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Light up the track


Sasha Gonzales (
Jun 12, 2012

Talking to Petrina Wong, you would hardly guess that she was a smoker. Fit and active, the 32-year-old journalist regularly takes part in triathlons and plays tennis and golf weekly. It is baffling why she would damage her body by smoking.

But for Wong (whose name has been changed for reasons of confidentiality), smoking seems to give her what nothing else can: a feeling of relaxation. “I’m usually very anxious, and smoking calms my nerves,” she says. “I know it’s not healthy, but I’m addicted and I’m lucky I have no breathing issues.

“I find that a stick just before a big race boosts me emotionally, and that helps me perform better. Cigarettes are like a legal steroid,” she adds.

It is well known that smoking is detrimental to human health. But that has not stopped top athletes like footballer Wayne Rooney, basketball legend Michael Jordan and tennis star Anna Kournikova from lighting up. So why do competitive athletes smoke when they know the habit is bad for them?

Dr James Oliver from Island Health Family Practice says that, according to some reports, about 4 per cent of marathon runners smoke. But it is unlikely that the reason is to relieve race anxiety.

“If it was, the smoker would suffer slower times and lower stamina levels due to the effects of smoking, as opposed to the negative effects of stress,” he says. “Stress induces adrenalin, and this helps the body go into flight mode, which could be beneficial to running speed.”

Wong thinks that a cigarette before a race is calming. But it’s no more than a psychological security blanket. “Smoking decreases oxygen intake by up to 10 per cent during exercise training,” says Dr Winnie Mui from Dr Lauren Bramley and Partners in Central. “So it’s not true that smoking before a race can help improve one’s performance.”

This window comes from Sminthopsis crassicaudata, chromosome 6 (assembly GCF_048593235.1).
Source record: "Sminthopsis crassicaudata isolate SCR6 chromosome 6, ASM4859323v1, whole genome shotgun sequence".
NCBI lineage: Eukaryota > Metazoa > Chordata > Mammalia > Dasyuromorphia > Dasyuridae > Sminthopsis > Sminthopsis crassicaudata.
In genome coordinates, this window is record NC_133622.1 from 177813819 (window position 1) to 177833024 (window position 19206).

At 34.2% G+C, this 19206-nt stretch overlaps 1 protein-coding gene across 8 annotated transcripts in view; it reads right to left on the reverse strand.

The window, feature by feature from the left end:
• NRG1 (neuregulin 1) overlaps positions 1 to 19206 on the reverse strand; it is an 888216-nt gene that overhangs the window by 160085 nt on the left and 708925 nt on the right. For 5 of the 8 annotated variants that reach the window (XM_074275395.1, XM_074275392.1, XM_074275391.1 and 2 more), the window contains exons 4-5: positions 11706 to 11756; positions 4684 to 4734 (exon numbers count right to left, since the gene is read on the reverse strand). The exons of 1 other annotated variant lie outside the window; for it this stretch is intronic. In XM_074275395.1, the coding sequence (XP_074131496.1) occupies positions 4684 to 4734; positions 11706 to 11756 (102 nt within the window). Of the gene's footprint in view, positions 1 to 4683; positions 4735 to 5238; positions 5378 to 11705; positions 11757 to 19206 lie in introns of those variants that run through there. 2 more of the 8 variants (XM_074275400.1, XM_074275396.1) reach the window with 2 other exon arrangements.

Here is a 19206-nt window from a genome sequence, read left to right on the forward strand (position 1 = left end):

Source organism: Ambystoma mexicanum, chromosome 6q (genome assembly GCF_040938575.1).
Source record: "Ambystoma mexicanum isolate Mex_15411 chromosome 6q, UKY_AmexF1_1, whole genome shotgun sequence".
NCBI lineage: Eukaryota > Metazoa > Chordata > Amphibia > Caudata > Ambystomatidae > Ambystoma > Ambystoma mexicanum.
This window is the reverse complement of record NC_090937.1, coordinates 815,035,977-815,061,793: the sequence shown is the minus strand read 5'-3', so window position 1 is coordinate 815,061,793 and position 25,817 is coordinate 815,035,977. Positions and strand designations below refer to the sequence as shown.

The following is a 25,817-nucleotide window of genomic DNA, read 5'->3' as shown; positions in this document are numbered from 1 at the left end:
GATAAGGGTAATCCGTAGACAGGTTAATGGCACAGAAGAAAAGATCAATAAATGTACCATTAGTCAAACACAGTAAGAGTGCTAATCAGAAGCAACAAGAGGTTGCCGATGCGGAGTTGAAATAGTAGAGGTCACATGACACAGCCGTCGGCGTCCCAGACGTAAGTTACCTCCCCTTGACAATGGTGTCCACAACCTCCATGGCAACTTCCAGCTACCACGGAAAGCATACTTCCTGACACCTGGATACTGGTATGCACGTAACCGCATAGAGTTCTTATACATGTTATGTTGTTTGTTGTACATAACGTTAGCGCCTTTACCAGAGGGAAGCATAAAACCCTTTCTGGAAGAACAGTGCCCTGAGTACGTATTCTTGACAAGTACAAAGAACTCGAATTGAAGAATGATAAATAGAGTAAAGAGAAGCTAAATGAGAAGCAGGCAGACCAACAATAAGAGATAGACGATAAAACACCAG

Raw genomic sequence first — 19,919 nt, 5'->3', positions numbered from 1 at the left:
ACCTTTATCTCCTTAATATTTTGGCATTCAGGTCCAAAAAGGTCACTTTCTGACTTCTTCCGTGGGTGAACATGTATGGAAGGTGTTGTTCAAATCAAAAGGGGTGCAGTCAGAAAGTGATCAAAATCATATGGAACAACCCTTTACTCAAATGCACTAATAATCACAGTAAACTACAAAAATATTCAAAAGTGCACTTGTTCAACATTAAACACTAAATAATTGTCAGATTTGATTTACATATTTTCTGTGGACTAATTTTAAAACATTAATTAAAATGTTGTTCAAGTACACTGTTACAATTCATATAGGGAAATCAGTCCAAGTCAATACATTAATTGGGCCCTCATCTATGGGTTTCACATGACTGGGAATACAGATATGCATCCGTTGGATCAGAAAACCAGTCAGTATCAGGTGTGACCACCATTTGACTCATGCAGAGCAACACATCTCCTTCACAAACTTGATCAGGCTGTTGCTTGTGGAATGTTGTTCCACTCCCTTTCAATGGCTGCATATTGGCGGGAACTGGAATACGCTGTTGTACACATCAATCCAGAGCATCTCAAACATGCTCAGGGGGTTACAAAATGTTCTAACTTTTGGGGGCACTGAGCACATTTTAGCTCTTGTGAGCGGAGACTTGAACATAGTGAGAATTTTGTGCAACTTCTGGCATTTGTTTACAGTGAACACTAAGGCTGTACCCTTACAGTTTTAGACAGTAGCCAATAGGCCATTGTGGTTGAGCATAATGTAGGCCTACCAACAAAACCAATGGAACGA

Carbon monoxide is among the most poisonous of the chemicals in cigarettes. It binds to haemoglobin in the blood and interferes with oxygenation. According to Mui, “decreased oxygen to the brain, heart, lungs and muscles can increase mental and physical fatigue. For athletes, this translates to decreased endurance, stamina, performance, strength, recovery and overall quality of training.”

Oliver adds that smoking also causes blood vessels to constrict, making it more difficult to get adequate blood flow to the muscles. This, combined with decreased oxygenation throughout the body, can result in athletes experiencing fatigue faster, thereby affecting their endurance. Smoking also causes shortness of breath. In asthmatic athletes, this can be disastrous.

Nicotine puts pressure on the cardiovascular system as it increases heart rate and blood pressure.

Passive smokers, and even those who smoke occasionally, are also at risk, says Mui. In the short term, passive smokers may also experience headaches, eye irritation, wheezing, sore throat and/or dizziness, all of which can affect training and athletic performance.

“Although there are no conclusive studies on the effects, one can expect that the negative effects on [sporting] performance will be half or slightly less than that of an active smoker’s,” says Oliver.

Iggy Cheung, a 32-year-old dragon boat paddler, smokes “just a few cigarettes a week”. Cheung says that he makes up for his bad habit by exercising at the gym daily and eating a plant-rich diet.

But Oliver says exercise and diet will not counter the effects of smoking. The only solution is to quit.

The great thing about stubbing out is that you notice the benefits right away. Quitters experience significant increases in oxygen concentration and exercise duration.

Mui suggests medication such as Zyban or Chantix/Champix, psychotherapy, acupuncture, hypnotherapy or hypnosis, or traditional Chinese medicine. There are also programmes at Smoking Cessation Clinics run by the Hospital Authority, which is part of the Department of Health.

As for nicotine replacement therapy, Oliver says that these products do have their place in stopping smoking. But they are only useful if the dose is gradually reduced until cessation.

“The aim should always be the resolution of all cigarette and nicotine addiction,” he says.

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